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The CITE, a blog published by the National Association of College Stores, takes a look at the intersection of education and technology, highlighting issues that range from course materials to learning delivery to the student experience. Comments, discussion, feedback, and ideas are welcome.


Thursday, July 12, 2012

Bankrolling Free Textbooks Via Donations


Some see a simple path to affordable college textbooks: Have each professor write their own course materials and distribute them gratis to enrollees (maybe charge a tad for hard copies). A tiny, but slowly growing, number of faculty are willing to do that.

The downside for students is that raw manuscripts aren’t necessarily as readable and user-friendly as traditionally published textbooks buffed by a team of peer reviewers, editors, proofers, graphic designers, technology magicians, and the like. The price might be free, but sometimes you get what you pay for. A prof could hire services to polish a book, but would either have to eat the cost or charge students much more for the end product.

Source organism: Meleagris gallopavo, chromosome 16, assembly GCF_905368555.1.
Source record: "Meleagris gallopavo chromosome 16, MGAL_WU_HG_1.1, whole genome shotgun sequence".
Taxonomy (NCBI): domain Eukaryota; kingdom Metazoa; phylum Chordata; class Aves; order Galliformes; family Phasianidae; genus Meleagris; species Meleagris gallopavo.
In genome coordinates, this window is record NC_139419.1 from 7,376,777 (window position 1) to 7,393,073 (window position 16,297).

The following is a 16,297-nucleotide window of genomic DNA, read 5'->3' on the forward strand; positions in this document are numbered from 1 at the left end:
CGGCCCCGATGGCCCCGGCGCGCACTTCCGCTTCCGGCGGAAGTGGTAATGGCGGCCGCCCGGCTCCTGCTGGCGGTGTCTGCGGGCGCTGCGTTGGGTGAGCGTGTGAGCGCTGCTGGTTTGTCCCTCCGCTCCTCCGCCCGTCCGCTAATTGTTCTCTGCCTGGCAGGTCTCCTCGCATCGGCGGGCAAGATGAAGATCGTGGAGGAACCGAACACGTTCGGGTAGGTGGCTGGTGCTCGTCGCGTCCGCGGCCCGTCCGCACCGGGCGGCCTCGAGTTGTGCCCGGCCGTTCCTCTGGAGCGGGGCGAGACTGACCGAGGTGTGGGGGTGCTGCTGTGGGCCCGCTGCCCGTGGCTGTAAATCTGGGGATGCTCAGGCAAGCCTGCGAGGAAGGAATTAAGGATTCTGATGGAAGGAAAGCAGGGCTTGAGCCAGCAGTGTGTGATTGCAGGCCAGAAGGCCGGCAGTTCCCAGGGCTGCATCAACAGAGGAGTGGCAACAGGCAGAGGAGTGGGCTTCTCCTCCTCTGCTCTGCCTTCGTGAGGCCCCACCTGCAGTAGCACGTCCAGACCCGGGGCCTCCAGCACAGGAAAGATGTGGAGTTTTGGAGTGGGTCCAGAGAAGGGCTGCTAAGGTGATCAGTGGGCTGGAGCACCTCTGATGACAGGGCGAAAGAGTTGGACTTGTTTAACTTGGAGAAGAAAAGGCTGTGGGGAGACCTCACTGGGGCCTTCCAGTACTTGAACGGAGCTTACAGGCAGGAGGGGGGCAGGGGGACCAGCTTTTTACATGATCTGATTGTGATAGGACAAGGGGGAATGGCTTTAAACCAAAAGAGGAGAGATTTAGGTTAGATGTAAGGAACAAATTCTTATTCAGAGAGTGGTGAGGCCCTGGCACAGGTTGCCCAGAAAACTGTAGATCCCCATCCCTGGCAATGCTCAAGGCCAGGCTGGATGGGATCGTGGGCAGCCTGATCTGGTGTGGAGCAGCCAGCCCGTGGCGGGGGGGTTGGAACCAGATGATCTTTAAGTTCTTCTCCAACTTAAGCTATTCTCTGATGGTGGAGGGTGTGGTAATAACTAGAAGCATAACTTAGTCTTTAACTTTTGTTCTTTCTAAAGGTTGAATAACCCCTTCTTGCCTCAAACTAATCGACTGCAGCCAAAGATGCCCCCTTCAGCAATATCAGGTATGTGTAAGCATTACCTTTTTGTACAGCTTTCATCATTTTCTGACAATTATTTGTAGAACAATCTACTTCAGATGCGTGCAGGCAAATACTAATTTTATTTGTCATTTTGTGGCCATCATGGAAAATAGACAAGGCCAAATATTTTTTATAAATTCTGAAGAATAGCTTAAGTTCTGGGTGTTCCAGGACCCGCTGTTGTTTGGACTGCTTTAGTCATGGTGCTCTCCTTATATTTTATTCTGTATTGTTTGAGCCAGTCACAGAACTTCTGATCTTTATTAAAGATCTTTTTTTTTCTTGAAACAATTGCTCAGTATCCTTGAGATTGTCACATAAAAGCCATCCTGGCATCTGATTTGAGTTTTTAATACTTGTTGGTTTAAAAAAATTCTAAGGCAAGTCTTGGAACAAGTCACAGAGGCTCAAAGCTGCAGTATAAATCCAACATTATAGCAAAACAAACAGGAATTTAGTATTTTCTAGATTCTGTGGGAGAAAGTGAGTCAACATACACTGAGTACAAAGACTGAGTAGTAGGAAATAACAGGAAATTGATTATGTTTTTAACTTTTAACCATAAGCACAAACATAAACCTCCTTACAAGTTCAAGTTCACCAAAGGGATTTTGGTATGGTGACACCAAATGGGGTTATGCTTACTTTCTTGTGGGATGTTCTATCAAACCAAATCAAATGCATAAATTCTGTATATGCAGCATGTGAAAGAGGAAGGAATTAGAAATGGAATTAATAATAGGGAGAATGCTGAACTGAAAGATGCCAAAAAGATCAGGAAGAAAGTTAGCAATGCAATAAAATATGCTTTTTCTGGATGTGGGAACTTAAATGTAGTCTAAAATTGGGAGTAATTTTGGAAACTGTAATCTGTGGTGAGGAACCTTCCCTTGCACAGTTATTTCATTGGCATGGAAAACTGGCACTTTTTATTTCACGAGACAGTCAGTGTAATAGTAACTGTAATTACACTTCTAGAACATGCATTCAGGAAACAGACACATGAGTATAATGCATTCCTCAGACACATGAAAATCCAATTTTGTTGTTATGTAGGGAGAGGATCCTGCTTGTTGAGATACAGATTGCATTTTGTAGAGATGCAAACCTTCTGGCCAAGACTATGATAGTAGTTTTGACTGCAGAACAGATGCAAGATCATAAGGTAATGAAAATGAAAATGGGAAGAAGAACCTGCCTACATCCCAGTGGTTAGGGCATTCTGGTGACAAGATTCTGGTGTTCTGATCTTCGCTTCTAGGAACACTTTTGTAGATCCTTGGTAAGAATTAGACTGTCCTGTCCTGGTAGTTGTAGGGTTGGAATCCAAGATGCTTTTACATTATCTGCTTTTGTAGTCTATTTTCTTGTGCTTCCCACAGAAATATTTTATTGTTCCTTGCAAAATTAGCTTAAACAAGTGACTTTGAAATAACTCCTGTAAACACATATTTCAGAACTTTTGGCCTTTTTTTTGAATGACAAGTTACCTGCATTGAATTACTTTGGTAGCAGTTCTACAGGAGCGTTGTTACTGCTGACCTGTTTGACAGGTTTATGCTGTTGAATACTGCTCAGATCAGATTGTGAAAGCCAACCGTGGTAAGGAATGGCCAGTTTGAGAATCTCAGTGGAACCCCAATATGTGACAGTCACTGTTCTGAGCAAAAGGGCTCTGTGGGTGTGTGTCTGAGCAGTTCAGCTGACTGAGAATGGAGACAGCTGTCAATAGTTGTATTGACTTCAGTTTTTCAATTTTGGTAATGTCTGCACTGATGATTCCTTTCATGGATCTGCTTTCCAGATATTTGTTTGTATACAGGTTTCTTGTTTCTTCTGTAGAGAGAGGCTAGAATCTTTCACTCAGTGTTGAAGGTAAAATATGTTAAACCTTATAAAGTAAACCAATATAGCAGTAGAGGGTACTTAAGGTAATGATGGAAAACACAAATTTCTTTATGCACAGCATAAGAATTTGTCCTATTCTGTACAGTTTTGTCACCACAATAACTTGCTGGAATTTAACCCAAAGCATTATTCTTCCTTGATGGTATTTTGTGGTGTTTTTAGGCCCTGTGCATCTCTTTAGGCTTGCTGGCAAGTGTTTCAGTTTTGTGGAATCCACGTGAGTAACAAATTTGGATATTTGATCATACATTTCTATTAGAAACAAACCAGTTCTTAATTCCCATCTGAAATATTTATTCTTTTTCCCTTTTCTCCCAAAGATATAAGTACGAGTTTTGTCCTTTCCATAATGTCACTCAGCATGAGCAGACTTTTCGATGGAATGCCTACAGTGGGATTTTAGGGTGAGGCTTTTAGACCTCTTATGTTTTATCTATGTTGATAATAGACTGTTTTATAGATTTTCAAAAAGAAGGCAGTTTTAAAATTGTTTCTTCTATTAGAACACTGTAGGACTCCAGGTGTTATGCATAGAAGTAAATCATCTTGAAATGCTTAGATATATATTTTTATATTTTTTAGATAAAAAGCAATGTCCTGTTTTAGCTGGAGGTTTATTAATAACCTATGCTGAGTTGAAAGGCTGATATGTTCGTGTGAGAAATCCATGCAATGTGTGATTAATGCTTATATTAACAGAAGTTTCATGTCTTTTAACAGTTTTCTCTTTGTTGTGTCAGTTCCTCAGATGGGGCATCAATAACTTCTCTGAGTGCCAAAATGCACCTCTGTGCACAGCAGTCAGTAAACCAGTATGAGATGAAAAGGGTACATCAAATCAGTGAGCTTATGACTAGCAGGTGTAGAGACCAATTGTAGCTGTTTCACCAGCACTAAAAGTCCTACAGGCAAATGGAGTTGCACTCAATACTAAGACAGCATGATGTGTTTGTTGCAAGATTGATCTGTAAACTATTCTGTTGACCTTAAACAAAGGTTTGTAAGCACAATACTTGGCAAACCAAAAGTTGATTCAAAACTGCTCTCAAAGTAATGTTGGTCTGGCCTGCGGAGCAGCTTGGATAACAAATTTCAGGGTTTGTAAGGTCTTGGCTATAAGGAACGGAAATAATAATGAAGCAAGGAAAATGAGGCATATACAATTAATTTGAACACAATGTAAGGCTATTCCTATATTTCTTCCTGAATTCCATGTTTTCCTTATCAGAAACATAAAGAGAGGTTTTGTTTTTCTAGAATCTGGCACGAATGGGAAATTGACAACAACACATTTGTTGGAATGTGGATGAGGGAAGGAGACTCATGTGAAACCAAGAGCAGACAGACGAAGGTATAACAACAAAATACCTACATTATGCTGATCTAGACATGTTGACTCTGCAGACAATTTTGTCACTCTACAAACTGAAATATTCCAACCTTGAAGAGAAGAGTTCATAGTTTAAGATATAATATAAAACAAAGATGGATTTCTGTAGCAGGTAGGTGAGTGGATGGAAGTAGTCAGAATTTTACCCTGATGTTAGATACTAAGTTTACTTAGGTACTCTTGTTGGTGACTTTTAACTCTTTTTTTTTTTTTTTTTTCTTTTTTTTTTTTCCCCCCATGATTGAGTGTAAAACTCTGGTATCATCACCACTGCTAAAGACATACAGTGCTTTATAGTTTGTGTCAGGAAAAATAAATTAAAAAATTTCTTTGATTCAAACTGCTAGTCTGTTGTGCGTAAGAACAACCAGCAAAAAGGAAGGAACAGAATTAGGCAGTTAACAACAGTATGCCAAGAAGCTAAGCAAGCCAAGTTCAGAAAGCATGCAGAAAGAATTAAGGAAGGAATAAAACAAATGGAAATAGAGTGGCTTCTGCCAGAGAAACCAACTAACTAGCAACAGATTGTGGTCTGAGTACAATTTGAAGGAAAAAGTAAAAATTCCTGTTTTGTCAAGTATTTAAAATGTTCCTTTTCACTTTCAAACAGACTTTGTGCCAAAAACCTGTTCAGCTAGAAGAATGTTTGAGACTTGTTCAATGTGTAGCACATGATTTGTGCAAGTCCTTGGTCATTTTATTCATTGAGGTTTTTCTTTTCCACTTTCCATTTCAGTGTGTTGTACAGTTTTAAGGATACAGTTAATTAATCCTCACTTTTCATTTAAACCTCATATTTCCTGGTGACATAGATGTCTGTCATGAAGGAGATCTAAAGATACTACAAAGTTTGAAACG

A Canadian professor tapped into crowdsourcing as a way to have his free book and edit it, too. In a post about faculty putting their own books online, The Chronicle of Higher Education’s Wired Campus blog noted how Brendan Myers, a professor of philosophy and humanities at Heritage College in Quebec, solicited pledges through Kickstarter to cover professional editing, publishing, and peer-review fees for the philosophy textbook he’s writing. He plans to make the finished book available free to anyone through a Creative Commons license.

Kickstarter provides an online fundraising platform for creative projects, such as novels and films. Myers aimed to raise $5,000, but when his pledge drive ended July 7, he had $16,872 from 707 supporters. The extra will pay for a French translation, English and French audio versions, study guides, and a professional cast to record a dramatic reading of classic philosophy works.

Who knows why 707 people chose to donate to a philosophy text? Maybe some are professors who hope to use the book for their own classes, or budget-minded students planning to take Myers’ course next year, or current students sucking up for a better grade. Certainly, it seems unlikely there are enough donors out there to support an open-access textbook for every higher-education class, but contributions might float a few titles.

Compare Myers’ success at textbook fundraising with that of marketing/branding guru Seth Godin, who’s published a passel of books the old-fashioned way and is now also using Kickstarter to fund a retail campaign for his upcoming title. As of July 12, Godin had raised $267,675 from 3,925 contributors, with four days to go before the deadline. More than 1,000 of the donors gave $100 or more.

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